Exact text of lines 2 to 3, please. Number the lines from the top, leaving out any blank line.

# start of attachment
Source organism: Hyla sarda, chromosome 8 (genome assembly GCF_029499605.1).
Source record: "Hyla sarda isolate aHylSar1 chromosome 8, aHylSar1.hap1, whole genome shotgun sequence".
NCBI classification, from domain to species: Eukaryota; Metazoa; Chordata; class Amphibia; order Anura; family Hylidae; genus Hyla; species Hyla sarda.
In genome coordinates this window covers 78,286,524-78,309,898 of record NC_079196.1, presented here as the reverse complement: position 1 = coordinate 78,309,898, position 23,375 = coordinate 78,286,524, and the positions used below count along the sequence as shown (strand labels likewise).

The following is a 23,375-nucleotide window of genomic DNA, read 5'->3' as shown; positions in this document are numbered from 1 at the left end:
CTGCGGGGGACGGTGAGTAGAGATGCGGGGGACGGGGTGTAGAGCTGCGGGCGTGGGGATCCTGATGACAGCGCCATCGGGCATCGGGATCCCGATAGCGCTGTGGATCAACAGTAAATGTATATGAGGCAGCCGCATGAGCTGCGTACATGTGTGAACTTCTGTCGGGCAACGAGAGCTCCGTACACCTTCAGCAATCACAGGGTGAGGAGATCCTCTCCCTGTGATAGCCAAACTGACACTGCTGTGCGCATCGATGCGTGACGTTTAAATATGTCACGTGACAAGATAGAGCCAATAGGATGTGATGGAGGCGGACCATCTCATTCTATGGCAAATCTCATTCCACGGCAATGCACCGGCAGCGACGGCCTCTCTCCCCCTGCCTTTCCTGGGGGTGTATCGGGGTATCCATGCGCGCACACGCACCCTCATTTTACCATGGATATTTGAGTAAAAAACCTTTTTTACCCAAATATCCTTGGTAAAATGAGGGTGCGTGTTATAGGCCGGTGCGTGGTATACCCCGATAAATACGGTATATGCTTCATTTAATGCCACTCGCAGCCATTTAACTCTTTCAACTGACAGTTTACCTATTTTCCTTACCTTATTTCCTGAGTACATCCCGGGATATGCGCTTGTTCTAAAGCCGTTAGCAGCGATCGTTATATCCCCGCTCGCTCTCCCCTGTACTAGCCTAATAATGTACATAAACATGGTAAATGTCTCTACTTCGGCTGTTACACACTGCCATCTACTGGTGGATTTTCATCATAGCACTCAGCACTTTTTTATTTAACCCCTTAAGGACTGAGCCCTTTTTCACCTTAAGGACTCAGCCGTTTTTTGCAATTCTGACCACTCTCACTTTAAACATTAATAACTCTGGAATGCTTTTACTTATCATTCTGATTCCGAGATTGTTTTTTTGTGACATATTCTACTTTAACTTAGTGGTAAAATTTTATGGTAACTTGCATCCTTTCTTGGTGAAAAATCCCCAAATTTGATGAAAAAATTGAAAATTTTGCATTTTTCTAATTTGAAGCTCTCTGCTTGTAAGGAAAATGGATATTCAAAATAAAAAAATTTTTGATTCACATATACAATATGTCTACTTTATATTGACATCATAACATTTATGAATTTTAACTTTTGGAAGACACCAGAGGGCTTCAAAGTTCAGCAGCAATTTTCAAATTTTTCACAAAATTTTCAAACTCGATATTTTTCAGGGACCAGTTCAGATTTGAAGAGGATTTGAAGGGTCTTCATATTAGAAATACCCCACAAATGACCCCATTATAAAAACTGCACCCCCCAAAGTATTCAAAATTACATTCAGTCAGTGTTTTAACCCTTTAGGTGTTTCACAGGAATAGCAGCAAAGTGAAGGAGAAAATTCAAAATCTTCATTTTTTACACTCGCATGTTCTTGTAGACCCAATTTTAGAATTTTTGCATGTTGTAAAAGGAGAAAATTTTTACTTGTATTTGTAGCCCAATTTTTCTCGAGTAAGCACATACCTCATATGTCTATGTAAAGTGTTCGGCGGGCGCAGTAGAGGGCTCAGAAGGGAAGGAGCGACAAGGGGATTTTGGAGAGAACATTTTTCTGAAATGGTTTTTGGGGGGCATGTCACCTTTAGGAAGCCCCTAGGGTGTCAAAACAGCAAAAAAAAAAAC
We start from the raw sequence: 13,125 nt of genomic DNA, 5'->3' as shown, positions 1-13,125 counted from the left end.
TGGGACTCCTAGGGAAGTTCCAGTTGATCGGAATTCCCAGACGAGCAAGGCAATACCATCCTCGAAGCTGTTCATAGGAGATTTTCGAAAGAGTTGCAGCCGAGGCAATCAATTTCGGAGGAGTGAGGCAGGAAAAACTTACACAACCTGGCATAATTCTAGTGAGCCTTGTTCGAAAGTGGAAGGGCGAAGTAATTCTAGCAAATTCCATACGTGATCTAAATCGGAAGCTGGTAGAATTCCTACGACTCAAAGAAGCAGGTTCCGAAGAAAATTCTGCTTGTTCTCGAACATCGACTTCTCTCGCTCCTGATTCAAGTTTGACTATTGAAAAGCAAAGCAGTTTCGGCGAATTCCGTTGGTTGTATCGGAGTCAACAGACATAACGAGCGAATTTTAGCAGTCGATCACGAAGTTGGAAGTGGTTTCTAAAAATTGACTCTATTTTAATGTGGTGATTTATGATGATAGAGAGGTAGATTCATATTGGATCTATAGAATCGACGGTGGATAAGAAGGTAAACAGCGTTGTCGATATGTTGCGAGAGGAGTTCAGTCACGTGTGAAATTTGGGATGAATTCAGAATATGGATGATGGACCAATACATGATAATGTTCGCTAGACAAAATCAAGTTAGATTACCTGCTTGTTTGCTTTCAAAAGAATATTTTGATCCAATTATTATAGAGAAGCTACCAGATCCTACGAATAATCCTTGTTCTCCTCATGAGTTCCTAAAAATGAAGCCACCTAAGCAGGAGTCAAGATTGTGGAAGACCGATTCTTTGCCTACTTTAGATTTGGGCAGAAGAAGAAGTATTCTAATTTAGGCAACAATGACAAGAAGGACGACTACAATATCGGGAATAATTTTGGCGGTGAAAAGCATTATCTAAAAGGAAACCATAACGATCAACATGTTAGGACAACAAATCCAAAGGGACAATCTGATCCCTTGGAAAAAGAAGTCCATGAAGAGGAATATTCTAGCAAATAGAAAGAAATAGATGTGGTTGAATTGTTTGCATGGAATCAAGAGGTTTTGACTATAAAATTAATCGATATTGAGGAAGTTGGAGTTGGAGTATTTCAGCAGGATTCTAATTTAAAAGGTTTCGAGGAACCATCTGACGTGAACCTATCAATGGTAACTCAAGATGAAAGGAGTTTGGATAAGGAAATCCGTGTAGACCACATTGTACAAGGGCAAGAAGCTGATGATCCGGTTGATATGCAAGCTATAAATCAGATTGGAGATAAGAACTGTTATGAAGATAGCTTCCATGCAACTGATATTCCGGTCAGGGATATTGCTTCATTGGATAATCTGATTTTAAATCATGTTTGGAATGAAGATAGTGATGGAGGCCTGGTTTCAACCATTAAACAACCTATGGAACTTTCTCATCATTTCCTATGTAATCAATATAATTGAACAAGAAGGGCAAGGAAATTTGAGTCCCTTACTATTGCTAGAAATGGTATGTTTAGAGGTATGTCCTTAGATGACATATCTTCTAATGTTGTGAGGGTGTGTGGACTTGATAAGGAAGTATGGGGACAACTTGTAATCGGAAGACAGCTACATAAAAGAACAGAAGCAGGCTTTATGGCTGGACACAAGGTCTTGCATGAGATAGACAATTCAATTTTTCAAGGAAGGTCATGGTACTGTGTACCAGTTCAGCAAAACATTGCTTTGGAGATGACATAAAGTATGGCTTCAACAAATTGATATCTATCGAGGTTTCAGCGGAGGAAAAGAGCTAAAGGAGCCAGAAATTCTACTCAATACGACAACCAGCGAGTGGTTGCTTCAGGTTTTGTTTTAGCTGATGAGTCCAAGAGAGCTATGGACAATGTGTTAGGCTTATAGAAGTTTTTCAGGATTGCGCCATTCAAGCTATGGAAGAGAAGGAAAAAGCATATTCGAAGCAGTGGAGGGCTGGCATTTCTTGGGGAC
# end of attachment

Source record: "Hyla sarda isolate aHylSar1 chromosome 8, aHylSar1.hap1, whole genome shotgun sequence".
NCBI classification, from domain to species: Eukaryota; Metazoa; Chordata; class Amphibia; order Anura; family Hylidae; genus Hyla; species Hyla sarda.